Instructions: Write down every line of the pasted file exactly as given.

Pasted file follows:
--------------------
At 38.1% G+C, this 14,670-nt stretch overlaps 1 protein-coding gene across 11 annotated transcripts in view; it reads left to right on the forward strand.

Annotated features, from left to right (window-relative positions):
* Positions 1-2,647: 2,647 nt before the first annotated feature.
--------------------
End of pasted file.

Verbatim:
At 38.1% G+C, this 14,670-nt stretch overlaps 1 protein-coding gene across 11 annotated transcripts in view; it reads left to right on the forward strand.

Annotated features, from left to right (window-relative positions):
* Positions 1-2,647: 2,647 nt before the first annotated feature.